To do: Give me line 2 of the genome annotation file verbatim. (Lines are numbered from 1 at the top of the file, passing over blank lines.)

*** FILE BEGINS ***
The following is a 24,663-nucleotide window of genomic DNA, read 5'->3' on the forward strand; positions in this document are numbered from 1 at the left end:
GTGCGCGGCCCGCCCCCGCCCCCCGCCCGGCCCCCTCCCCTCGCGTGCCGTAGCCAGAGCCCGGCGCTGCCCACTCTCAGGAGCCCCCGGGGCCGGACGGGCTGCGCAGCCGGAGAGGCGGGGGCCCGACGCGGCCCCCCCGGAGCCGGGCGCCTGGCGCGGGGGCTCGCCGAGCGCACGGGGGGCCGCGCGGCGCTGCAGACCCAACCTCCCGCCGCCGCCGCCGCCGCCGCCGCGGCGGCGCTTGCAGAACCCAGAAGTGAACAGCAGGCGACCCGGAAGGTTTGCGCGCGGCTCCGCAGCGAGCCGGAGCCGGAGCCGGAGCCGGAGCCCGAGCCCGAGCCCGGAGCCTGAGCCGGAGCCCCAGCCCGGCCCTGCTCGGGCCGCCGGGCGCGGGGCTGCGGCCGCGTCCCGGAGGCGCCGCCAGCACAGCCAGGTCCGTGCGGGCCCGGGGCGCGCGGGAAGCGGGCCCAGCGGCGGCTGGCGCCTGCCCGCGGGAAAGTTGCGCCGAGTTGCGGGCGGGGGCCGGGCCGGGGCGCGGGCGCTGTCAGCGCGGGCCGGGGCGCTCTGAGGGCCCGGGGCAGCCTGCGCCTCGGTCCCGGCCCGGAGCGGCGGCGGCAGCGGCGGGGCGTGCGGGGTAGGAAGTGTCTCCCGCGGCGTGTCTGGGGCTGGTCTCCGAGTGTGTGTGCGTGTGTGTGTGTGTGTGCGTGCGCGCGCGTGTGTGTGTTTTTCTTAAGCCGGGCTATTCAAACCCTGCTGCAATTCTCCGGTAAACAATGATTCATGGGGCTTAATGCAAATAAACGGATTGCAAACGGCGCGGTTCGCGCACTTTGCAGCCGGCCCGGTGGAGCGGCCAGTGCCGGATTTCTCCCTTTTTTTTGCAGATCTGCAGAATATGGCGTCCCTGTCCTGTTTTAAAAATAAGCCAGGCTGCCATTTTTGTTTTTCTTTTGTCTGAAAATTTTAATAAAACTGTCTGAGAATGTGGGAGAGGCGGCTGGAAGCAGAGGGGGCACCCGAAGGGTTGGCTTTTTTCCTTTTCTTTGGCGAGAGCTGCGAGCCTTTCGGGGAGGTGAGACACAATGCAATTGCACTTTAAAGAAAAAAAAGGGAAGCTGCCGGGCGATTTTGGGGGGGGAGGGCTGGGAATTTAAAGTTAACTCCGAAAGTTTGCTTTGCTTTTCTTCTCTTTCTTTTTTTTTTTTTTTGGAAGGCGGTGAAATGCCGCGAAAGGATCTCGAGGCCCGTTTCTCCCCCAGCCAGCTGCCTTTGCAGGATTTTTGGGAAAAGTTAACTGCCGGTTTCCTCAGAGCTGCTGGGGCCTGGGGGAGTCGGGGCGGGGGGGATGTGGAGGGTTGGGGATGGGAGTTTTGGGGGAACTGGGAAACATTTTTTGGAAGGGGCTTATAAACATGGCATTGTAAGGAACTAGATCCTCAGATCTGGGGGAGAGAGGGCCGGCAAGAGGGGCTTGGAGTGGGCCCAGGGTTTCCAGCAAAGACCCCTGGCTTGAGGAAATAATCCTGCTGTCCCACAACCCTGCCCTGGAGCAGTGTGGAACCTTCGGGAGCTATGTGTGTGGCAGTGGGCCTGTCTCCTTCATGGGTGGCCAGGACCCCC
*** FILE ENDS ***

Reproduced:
GTGCGCGGCCCGCCCCCGCCCCCCGCCCGGCCCCCTCCCCTCGCGTGCCGTAGCCAGAGCCCGGCGCTGCCCACTCTCAGGAGCCCCCGGGGCCGGACGGGCTGCGCAGCCGGAGAGGCGGGGGCCCGACGCGGCCCCCCCGGAGCCGGGCGCCTGGCGCGGGGGCTCGCCGAGCGCACGGGGGGCCGCGCGGCGCTGCAGACCCAACCTCCCGCCGCCGCCGCCGCCGCCGCCGCGGCGGCGCTTGCAGAACCCAGAAGTGAACAGCAGGCGACCCGGAAGGTTTGCGCGCGGCTCCGCAGCGAGCCGGAGCCGGAGCCGGAGCCGGAGCCCGAGCCCGAGCCCGGAGCCTGAGCCGGAGCCCCAGCCCGGCCCTGCTCGGGCCGCCGGGCGCGGGGCTGCGGCCGCGTCCCGGAGGCGCCGCCAGCACAGCCAGGTCCGTGCGGGCCCGGGGCGCGCGGGAAGCGGGCCCAGCGGCGGCTGGCGCCTGCCCGCGGGAAAGTTGCGCCGAGTTGCGGGCGGGGGCCGGGCCGGGGCGCGGGCGCTGTCAGCGCGGGCCGGGGCGCTCTGAGGGCCCGGGGCAGCCTGCGCCTCGGTCCCGGCCCGGAGCGGCGGCGGCAGCGGCGGGGCGTGCGGGGTAGGAAGTGTCTCCCGCGGCGTGTCTGGGGCTGGTCTCCGAGTGTGTGTGCGTGTGTGTGTGTGTGTGCGTGCGCGCGCGTGTGTGTGTTTTTCTTAAGCCGGGCTATTCAAACCCTGCTGCAATTCTCCGGTAAACAATGATTCATGGGGCTTAATGCAAATAAACGGATTGCAAACGGCGCGGTTCGCGCACTTTGCAGCCGGCCCGGTGGAGCGGCCAGTGCCGGATTTCTCCCTTTTTTTTGCAGATCTGCAGAATATGGCGTCCCTGTCCTGTTTTAAAAATAAGCCAGGCTGCCATTTTTGTTTTTCTTTTGTCTGAAAATTTTAATAAAACTGTCTGAGAATGTGGGAGAGGCGGCTGGAAGCAGAGGGGGCACCCGAAGGGTTGGCTTTTTTCCTTTTCTTTGGCGAGAGCTGCGAGCCTTTCGGGGAGGTGAGACACAATGCAATTGCACTTTAAAGAAAAAAAAGGGAAGCTGCCGGGCGATTTTGGGGGGGGAGGGCTGGGAATTTAAAGTTAACTCCGAAAGTTTGCTTTGCTTTTCTTCTCTTTCTTTTTTTTTTTTTTTGGAAGGCGGTGAAATGCCGCGAAAGGATCTCGAGGCCCGTTTCTCCCCCAGCCAGCTGCCTTTGCAGGATTTTTGGGAAAAGTTAACTGCCGGTTTCCTCAGAGCTGCTGGGGCCTGGGGGAGTCGGGGCGGGGGGGATGTGGAGGGTTGGGGATGGGAGTTTTGGGGGAACTGGGAAACATTTTTTGGAAGGGGCTTATAAACATGGCATTGTAAGGAACTAGATCCTCAGATCTGGGGGAGAGAGGGCCGGCAAGAGGGGCTTGGAGTGGGCCCAGGGTTTCCAGCAAAGACCCCTGGCTTGAGGAAATAATCCTGCTGTCCCACAACCCTGCCCTGGAGCAGTGTGGAACCTTCGGGAGCTATGTGTGTGGCAGTGGGCCTGTCTCCTTCATGGGTGGCCAGGACCCCC